Ciscoe Morris offers tips this week on planting garlic, keeping those hardy mums healthy and overwintering your pretty hanging fuchsias for next year.
It’s not too late to plant garlic, but don’t delay, as the bulbs need time to form roots before winter cold arrives. It’s best to purchase garlic cloves from nurseries, but if you can’t find any at this late date, buy organically grown garlic from a grocery store.
Garlic is easy to plant, but the soil must be loose and well-drained. Separate the cloves and plant the biggest ones, 4 inches apart, chubby side down, and cover the top with 2 inches of soil. Wait to fertilize until spring growth appears (usually in February), then apply a high-nitrogen fertilizer such as blood meal or fish meal every two weeks and keep the soil evenly moist until growth slows down around the summer solstice.
In late June, cut back on watering. Harvest when only three or four leaves remain on the stem. If you like hot garlic, consider growing hard-neck varieties. They don’t store as long as the soft-neck types, but they have much stronger flavor. Don’t even consider biting into a raw clove of “Korean Red” (aka “Korean Red-Hot”) unless a fire extinguisher is within reach!
- NFL.com says Seahawks have most talented roster in league, and speculate on starting lineup
- 32 families face eviction with sale of Kirkland mobile-home park
- Microsoft employees -- past and present -- look back over the years
- Salary cap expert Joel Corry with another look at Russell Wilson's contract
- To retire at 55 takes big savings
Most Read Stories
Hardy chrysanthemums add incredible color in the fall garden. The long-lasting flowers come in a wide variety of forms including pompoms, daisies, buttons, spiders and more; plus, you’ll find every color except blue.
Mums will put on a great show no matter where you plant them this fall, but they’ll survive into future years only if they are planted in full sun and well-drained soil. To keep your mums from becoming tall and leggy over time, cut the stems back as close to the ground as possible when growth begins next spring. Then, encourage bushier growth and profuse flowering by shearing the tip growth back a couple of inches when the stems reach 4-6 inches tall and repeat the process monthly until mid-July.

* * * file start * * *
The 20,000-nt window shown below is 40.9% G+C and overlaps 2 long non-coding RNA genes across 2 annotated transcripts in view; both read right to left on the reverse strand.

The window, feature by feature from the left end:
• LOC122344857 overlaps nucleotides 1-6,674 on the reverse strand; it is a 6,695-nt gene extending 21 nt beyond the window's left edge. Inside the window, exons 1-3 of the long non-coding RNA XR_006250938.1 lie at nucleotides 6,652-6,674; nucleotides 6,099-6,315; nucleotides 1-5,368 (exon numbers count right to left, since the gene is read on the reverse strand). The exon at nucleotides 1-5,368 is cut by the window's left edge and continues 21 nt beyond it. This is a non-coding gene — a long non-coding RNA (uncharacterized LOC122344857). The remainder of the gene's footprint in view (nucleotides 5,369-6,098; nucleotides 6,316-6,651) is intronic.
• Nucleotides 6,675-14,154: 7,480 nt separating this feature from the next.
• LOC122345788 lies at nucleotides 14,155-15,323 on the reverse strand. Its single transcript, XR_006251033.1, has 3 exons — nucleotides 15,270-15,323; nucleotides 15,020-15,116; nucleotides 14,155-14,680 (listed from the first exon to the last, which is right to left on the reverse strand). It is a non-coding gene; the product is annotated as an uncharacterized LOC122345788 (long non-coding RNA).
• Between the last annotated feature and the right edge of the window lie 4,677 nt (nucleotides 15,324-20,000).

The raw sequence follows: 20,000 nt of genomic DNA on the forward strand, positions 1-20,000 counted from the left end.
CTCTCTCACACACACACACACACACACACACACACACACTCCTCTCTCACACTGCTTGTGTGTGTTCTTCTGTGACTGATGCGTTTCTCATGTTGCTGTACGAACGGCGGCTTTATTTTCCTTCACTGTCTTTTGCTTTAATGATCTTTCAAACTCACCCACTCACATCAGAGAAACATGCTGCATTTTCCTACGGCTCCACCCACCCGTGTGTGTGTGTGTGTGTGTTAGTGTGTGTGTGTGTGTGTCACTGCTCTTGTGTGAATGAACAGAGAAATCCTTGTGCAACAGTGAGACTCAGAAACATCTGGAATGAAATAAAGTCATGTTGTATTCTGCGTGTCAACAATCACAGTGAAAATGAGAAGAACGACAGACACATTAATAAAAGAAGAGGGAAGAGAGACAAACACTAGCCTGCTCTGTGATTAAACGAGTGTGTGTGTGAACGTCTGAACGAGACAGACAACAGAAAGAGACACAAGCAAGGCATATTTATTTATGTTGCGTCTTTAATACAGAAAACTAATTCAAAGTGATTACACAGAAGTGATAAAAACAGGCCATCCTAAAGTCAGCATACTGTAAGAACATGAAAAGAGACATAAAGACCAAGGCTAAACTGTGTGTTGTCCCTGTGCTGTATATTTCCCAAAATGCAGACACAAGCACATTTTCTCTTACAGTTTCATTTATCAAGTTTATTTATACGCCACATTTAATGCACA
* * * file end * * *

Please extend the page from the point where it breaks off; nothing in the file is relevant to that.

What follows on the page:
If you notice that the middle of the plant is becoming bare, wait until spring to cut divisions from the side of the rootball and toss out the middle. Feed every six weeks with an organic bloom fertilizer, and your mums will make your garden sparkle with color every fall for years to come.
Overwintering hanging fuchsias
Hanging fuchsias are easy to overwinter in an unheated garage. Since they’re such a valuable food source for hummingbirds, wait to move them into the garage until a freeze is forecast.
If the soil is drenched when you move them into the garage, allow them to dry out for a week or two before cutting the stems to 6 inches. At the same time, remove every remaining leaf from the stems. That will help prevent disease and insect problems, and it will prevent falling leaves from causing a mess in your garage.
Leave the plants in the same container and store them in a dark corner. Even though the plant goes dormant, it still needs slightly moist soil to survive, so check it occasionally. If your fuchsia feels light, place it in a shallow plant saucer filled with water to allow it to draw up moisture.
In spring, put your fuchsia outside on nice days and bring it back in at night. When growth begins, repot in fresh soil and prune the stems back to emerging new growth near the base. Feed once a week with a half-strength dilution of soluble houseplant fertilizer, deadhead regularly and enjoy another summer of spectacular blooms.
Ciscoe Morris: email@example.com;
“Gardening with Ciscoe” airs
at 10 a.m. Saturdays on KING 5.